There’s also another fact that made me painfully aware of the movie being too long. I suspect the architect that designed Teatro degli Arcimboldi (where the movie was shown) is probably the same one that designed the Ryanair seating plan. Leg-room level: imaginary. Maybe that's why those 30 minutes more felt much much longer.

Sunday, 20 September 2015

Lovercraft on the beach - part I

In spiaggia
Lovercraft and the power of sun cream to enhance photography

The first thing I put in the suitcase were the books. Then the knitting projects.

What can I say? No matter the defects I have as individual, when it comes to packing I got my priorities straight.

So, armed with 4 books and 2 1/2 knitting project I felt quite ready for the holidays and only later asked myself: “what else should I pack?"

Ah yeah, all the rest, like swimming costumes, clothes, sun creams and whatever else it’s needed for 2 weeks at the seaside! But, after all, that’s what last minute preparation is for, right?

To start my holiday on a light note, I put Lovercraft’s short stories collection in the carry-on bag. It wasn’t planned, more of a very last minute impulsive shopping. Saturday before leaving I saw this book being sold for 3,9 euro.

— Note: here’s a small detour-rant on the topic of price tagging —

The price tag has a gigantic bold 3, while the “,90” bit is printed at almost micron font size, giving you the impression that the cost of the book is only 3€ rather than 4. And you might say: well, it’s only 4€, what’s the problem with you?

The problem is not the price itself, but rother it is printed to trick your mind into believing it’s 3 rather than 4. I wouldn’t get upset if all the digits were the same size or if the decimal digits didn’t require a magnifying lens to be read. Just be fair and state the price without subterfuge. Also, becuase this is the kind of purchase I use as a way of getting rid of all my pocket change, and I don’t enjoy to realize when I’m about the front of the queue that I don’t have the exact change. Damn! It means I have to scavange hunt for the remaining 90 cents, while the queue of Milanese customers growing restless and upset. Have you ever seen a Milanese person forced to wait because the person in front in the line is obviously hopeless and clumsy? In case you haven’t, call yourself lucky: they do love to make you feel like the lowest form of life ever to walk the earth.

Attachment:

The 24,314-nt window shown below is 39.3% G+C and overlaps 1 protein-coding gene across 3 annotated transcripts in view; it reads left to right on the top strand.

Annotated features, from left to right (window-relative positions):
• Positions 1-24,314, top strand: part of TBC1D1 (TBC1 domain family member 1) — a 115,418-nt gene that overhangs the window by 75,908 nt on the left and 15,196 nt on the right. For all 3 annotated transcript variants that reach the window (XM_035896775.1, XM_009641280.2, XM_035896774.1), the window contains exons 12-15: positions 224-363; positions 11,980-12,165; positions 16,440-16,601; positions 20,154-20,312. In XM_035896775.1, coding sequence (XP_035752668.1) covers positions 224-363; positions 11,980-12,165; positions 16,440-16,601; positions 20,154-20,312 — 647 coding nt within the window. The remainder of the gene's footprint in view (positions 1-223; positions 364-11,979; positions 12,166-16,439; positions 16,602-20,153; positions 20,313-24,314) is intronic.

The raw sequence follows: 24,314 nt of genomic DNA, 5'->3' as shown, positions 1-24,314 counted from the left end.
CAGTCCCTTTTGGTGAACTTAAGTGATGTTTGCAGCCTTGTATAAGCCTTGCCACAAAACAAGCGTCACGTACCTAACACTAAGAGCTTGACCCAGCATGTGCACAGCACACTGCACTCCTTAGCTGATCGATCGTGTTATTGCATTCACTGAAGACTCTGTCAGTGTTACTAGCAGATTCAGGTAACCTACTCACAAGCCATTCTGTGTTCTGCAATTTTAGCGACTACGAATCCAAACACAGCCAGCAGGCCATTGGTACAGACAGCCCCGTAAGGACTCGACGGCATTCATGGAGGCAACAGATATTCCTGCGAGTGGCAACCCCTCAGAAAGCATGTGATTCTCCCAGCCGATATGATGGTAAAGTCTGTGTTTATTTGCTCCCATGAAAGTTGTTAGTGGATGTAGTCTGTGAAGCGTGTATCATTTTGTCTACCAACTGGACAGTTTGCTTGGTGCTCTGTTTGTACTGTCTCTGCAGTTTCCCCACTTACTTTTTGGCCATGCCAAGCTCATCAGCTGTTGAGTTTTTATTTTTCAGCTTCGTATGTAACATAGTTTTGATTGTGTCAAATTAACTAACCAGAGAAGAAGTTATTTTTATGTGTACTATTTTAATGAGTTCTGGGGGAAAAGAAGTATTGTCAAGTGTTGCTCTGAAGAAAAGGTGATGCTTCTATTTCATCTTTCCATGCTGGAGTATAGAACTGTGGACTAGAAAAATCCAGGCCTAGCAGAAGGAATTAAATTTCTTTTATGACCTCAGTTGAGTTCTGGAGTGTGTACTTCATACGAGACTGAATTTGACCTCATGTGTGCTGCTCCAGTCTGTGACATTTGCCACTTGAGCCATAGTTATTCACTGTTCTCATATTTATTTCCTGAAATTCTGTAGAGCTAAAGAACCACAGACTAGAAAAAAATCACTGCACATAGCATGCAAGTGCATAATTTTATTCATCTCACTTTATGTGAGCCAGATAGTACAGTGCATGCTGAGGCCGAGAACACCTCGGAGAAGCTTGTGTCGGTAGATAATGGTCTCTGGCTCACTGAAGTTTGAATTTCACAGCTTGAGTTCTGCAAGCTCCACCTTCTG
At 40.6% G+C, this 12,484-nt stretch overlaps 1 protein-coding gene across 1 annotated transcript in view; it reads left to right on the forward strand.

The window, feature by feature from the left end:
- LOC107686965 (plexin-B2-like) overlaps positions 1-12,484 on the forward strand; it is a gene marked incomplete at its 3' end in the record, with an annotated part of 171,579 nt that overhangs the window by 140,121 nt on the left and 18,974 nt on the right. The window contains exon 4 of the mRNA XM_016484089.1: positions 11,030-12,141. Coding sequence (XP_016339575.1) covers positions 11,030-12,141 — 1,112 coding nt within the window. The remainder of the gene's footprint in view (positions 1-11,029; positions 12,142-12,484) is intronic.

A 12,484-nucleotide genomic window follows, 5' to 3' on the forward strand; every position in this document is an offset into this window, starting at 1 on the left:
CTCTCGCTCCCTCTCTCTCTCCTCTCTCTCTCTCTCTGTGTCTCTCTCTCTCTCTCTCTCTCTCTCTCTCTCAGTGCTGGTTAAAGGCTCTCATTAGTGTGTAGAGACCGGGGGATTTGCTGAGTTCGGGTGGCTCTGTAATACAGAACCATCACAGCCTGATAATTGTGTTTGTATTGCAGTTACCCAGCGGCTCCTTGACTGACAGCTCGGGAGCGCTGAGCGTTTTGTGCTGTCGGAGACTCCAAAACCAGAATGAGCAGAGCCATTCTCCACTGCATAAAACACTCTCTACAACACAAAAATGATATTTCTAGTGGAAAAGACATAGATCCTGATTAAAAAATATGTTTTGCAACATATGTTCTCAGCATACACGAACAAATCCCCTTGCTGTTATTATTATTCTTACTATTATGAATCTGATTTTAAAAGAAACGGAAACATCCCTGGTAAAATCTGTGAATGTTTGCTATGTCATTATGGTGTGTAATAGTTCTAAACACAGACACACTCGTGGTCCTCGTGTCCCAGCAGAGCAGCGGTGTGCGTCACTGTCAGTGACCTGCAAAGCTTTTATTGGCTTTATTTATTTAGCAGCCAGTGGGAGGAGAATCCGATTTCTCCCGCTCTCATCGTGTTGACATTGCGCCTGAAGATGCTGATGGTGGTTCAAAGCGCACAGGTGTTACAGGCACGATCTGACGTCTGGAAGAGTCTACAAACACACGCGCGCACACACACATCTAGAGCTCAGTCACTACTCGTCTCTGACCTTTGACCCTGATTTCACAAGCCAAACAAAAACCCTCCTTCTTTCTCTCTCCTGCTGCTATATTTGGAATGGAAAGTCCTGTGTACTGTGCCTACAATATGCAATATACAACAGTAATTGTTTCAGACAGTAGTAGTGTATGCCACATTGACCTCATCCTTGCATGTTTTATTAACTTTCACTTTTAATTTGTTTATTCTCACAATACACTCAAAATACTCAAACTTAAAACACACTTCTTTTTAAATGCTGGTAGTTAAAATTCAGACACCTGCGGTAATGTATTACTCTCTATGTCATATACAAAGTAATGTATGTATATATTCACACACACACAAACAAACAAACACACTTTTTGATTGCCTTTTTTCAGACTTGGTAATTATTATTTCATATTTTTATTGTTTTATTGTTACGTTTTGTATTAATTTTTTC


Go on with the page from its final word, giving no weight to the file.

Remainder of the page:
So genius of marketing make the genius move of advertising the right prize on the book front cover.

— End of rant, oh I feel so much better now —

Now, back to Lovercraft: I briefly debated whether or not to buy the book, as I’m already running low on shelf space and anyway I would have to wait to be back from holiday to start reading the book.

The shelf space issue was immediately resolved with the idea of visiting Ikea again over the autumn and as for waiting for starting reading the book, then notion laster around 150 mt, the distance from the book shop to the bus stop. As I ended up halfway through the second story, I had no other option but carrying it with me.

Lovercraft makes for a weird summer read, because of the sharp contrast between the stories themes and styles, mainly set in cold months and the sun beating down, the blue sky and the quiet Sardinian sea. Yet, it seemed to me that the contrast accelerated my reading because I was done in less than 2 days, which is even more astounding given that on the first few days of holiday i slept most of the time.

Second book to go for sand bath treatments (the sand was so thin it managed to get everywhere and I fear the books I brought with me will spit sand out for the next 12 months) was “Justinian’s Flea” by William Rosen. What better way to spend a day at the sea with a lot of minuscule forms of life than reading of the devastating effects of Yersinia pestis on the Roman Empire?